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BBI can lead to change without a referendum

By Demas Kiprono | November 20th 2020

To deal with problems of ‘winner-takes-it-all, toxic and divisive electoral contests’ the BBI report proposes an expanded national executive that adds a Prime Minister and two deputy Prime Ministers to the national executive and allows Cabinet secretaries to be drawn from Members of the National Assembly.

The argument is that the new seats will accommodate most, if not all actors and ethnic interests into government. Curiously, the BBI also proposes that the president can fire the Prime Minister and Deputy President. Critics have cautioned that this will drive Kenya in the direction of an imperial presidency.

Moreover, the BBI proposes the creation of the office of Judiciary Ombudsman (JO) who will seat in the Judicial Service Commission as a member mandated to receive, handle and resolve complaints against judges, magistrates and other judicial officers and make disciplinary recommendations.

It is worth noting that the JO, as proposed by BBI, is an appointee of the president. Many see this as an attempt to introduce a judiciary controlled by the executive by further extending the Executive’s influence in the JSC, which is currently in charge of selecting judicial officers – a function taken away from the executive post-2010.

Taken aback

Currently, it is perceived that the Executive wields influence over four JSC members, namely, the Attorney General, a Public Service Commission representative and male and female representatives of the public appointed by the president.

JO would tilt the balance of control in JSC to five, whereas the representatives drawn from the Judiciary are five and LSK has a male and female representative each.   

Many are wondering why Kenyans are being taken back to an overbearing president, a less independent judiciary and a legislature that can be compromised by the prospects of appointment to the Cabinet.

History teaches us that this is a dangerous combination for democracy, especially for government critics.

In the past, they were prevented from organising, arrested, detained for long periods, tortured, charged on trumped-up provisions and jailed under the watch of a judiciary beholden to the executive.

Since the promulgation of the new constitution, the Judiciary has improved by leaps and bounds and set judicial precedents that are celebrated the world over.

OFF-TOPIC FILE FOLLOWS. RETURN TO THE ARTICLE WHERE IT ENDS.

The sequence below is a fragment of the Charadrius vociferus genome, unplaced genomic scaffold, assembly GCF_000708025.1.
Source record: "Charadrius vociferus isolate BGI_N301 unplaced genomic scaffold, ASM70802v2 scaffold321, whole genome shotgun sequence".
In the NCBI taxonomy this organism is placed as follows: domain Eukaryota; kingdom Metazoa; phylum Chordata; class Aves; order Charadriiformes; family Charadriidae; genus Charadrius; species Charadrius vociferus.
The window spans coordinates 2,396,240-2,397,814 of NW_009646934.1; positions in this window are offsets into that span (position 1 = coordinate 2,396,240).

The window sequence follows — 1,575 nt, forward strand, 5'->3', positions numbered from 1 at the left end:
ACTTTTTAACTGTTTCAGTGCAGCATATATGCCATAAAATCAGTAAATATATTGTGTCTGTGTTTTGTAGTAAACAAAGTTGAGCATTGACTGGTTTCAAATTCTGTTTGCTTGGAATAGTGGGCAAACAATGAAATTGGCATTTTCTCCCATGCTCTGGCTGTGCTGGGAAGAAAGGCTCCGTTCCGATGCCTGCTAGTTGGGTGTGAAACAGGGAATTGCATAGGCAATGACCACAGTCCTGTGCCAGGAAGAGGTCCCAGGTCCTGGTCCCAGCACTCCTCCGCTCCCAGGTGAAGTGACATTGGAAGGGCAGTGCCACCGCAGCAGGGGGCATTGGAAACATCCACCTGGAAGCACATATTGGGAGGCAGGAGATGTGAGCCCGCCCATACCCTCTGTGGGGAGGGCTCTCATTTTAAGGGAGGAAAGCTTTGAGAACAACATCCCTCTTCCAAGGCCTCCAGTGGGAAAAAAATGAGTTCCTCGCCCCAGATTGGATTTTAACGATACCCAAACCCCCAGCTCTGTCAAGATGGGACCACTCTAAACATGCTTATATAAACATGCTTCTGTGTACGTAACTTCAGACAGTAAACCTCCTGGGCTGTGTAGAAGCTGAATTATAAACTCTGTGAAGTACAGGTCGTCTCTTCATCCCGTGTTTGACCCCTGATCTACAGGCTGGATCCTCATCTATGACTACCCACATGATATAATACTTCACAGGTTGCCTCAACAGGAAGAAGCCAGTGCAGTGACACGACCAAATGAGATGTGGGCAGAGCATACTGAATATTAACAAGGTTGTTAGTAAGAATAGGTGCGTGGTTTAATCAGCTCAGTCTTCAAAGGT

What we really need to fix in Kenya is our electoral process, impunity, the culture of subverting laws and disregard for the Constitution. Combined, they enable power to be used to subvert electoral laws. To signal a clear break from the past, BBI can facilitate certain tangible changes even without constitutional amendments.

Public sector

In the justice sector, BBI should seek to solve the problem of the executive and political leaders disobeying or disregarding court orders.

To begin with, all court orders should be honoured. As a matter of necessity, the government must publicly apologise to Miguna Miguna and facilitate his return to Kenya.

A programme of acknowledgement and compensation should be rolled out for victims of human rights violations. In addition, all TJRC recommendations should be implemented.

In the area of separation of powers, BBI should ensure the Judiciary Fund is fully operationalised to buttress judicial independence and operational functionality.

On the unity and inclusivity front, the NCIC status reports on ethnic representation in the public sector should form a basis of reviewing hiring policies to eliminate ethnic bias.

All appointments must forthwith reflect the face of the country with positive affirmative action policies that comply with the two-thirds gender rule.   

Regarding elections, it would be necessary to ensure IEBC is properly constituted with competent staff and commissioners as soon as possible because preparations for the next elections usually start the moment the previous ones ends. 

Most importantly, political players should pledge and confine themselves to legal means of dispute resolutions such as party dispute tribunals, the Political Party Tribunal and courts of law.

All forms of electoral malpractices, including incitement to violence, assault, arson and destruction of property, must be investigated and perpetrators prosecuted.

-Mr Kiprono is a constitutional and human rights lawyer. [email protected]

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